Overheard in the Locker Room

by Joy Keller on Feb 21, 2013

You just finished teaching what felt like a seamless kickboxing class. You’re feeling that post-teaching buzz that comes from your own endorphins and the added high of inspiring others to move their bodies and have fun.

As you pass through the locker room to freshen up, you overhear a conversation that kills your buzz. “Can you believe she taught that same tired, old routine?” says an unfamiliar voice from behind an open locker door. “I know, right?” echoes another voice. “And she could also stand to lose a pound or two. She doesn’t look that fit to me.”


You duck into an open bathroom stall and think about what to do. Should you confront them? Tell them you’ve been teaching for 13 years and how dare they question your expertise? Furthermore, you just had a baby 10 months ago--and so what if you’re carrying a few extra pounds? No, you can’t do that. Not only is it unprofessional, but you’re feeling too reactive right now. So you sit and wait for them to leave, and you spend the next several hours feeling like a failure. Your confidence has taken a severe blow.

However, you don’t have to let participants’ negative talk annihilate your enthusiasm. Whether you’re a smart veteran with an offbeat sense of humor that doesn’t sit well with some people, or a newbie who struggles from time to time with which foot is leading, at some point you will learn that you’re not everyone’s cup of tea. Unfortunately you may hear it indirectly instead of directly, which can make it hard to address.

Read on to learn what other group fitness instructors chose to do when they heard negative comments either inside and outside the locker room.

Moving Forward and Beyond

The key to dealing with challenges is in how you react. “The more energy you put into a response or thought about a negative situation, the more pushback you’ll get,” says Danielle Vindez, a health and fitness professional from Redondo Beach, California. “Be curious about what you heard and ask questions to learn the perspective of others. This may diffuse [the situation] and teach you more about yourself.”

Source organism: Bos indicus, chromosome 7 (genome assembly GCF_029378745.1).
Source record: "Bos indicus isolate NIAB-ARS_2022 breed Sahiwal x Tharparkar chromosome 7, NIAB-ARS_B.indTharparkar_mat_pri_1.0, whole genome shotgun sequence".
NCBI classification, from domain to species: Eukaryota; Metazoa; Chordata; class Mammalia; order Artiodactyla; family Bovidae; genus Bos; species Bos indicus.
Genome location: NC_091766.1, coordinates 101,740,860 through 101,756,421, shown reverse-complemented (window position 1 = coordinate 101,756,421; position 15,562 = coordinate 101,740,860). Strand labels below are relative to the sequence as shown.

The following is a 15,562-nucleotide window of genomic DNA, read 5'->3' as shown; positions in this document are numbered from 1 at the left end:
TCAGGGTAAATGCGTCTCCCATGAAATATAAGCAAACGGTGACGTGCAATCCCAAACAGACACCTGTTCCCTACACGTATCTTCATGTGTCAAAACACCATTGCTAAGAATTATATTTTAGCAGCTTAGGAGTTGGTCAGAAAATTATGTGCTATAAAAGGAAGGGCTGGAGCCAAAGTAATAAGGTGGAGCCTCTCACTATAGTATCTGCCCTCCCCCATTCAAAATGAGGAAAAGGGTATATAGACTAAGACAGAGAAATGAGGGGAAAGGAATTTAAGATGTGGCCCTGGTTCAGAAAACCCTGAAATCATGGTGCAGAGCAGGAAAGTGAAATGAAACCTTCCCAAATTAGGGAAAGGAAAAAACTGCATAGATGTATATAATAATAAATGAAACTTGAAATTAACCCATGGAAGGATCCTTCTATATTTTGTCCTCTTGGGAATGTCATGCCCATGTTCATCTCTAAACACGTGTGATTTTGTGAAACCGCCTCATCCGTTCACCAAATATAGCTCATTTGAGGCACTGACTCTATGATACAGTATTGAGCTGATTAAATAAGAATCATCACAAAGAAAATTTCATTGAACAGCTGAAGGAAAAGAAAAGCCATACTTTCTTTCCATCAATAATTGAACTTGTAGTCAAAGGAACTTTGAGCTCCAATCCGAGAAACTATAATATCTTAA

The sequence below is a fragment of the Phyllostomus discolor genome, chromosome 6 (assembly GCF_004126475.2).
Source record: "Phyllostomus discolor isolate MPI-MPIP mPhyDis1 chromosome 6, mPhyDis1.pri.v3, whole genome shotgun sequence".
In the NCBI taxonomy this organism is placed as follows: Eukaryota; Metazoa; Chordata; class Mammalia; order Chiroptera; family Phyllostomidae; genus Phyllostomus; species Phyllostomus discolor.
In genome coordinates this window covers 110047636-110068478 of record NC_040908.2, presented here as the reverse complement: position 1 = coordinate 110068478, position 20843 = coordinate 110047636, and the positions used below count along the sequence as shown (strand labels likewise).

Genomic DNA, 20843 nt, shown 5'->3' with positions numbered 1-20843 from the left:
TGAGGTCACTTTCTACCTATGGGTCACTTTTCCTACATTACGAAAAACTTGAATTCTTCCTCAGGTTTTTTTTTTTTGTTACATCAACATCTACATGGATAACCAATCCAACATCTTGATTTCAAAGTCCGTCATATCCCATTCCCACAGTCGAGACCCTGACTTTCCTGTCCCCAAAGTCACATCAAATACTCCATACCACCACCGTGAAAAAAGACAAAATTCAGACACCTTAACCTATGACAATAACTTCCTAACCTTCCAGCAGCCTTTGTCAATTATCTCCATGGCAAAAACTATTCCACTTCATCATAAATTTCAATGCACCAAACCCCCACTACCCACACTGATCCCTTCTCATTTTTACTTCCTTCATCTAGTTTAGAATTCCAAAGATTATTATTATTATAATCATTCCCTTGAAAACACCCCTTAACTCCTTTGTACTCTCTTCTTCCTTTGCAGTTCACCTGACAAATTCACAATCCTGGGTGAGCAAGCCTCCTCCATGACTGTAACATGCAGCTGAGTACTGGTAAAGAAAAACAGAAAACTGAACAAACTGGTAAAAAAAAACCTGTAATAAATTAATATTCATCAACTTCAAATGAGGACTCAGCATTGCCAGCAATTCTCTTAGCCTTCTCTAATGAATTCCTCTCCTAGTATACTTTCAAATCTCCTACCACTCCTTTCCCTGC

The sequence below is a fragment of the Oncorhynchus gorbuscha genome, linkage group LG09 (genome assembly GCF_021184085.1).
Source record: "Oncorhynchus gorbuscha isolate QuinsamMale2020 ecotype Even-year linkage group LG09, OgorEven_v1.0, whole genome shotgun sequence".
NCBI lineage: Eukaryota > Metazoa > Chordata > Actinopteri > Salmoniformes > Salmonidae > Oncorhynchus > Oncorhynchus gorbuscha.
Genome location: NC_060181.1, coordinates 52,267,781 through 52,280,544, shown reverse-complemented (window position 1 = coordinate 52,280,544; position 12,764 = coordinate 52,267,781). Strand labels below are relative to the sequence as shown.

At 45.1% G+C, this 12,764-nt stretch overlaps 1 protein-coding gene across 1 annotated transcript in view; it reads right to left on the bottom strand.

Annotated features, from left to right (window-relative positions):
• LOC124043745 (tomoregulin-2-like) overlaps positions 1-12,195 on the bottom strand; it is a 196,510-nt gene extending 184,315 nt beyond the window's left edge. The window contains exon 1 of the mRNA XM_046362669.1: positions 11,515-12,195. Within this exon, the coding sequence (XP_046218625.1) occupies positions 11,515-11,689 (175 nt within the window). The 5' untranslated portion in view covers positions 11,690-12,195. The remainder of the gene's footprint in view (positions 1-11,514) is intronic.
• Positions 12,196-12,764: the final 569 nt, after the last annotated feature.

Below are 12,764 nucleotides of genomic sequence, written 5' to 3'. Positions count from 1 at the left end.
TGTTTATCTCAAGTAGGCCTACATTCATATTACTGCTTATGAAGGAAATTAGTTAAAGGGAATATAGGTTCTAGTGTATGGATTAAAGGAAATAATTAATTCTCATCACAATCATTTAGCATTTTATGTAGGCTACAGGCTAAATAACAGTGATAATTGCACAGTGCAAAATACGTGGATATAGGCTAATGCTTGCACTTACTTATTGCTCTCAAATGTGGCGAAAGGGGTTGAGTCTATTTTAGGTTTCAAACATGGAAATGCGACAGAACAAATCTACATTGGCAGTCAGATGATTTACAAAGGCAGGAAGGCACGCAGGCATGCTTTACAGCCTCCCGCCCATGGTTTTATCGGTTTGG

Jabez Gibson, a conditioning coach from Knoxville, Tennessee, also sees negative commentary as a learning opportunity. He suggests letting the words settle and then deciding if any of what was said was true or if there is a consensus. If so, he says, find ways to get better. “Feedback is needed for improvement,” he adds. “Listen to what's being said and put your pride in your pocket. Embrace the fact that anything can be improved upon.”

Victoria Ganieany, a fitness professional from Monson, Massachusetts, recommends being receptive and approachable. Let participants know you have an “open door” policy and encourage them to interact with you. The onus is on you, however, to offer a safe place for people to express less-than-positive thoughts. “I ask if anyone has any questions before class, [and I solicit] suggestions or feedback after class,” says Ganieany. “This gives them an outlet to bring issues to me instead of making negative remarks elsewhere.”

Tips on Transmuting Trash Talk